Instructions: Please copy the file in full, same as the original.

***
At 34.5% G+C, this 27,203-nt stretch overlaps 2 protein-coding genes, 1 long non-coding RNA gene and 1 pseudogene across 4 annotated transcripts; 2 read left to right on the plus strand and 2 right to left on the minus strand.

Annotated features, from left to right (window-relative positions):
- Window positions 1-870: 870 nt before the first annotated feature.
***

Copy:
At 34.5% G+C, this 27,203-nt stretch overlaps 2 protein-coding genes, 1 long non-coding RNA gene and 1 pseudogene across 4 annotated transcripts; 2 read left to right on the plus strand and 2 right to left on the minus strand.

Annotated features, from left to right (window-relative positions):
- Window positions 1-870: 870 nt before the first annotated feature.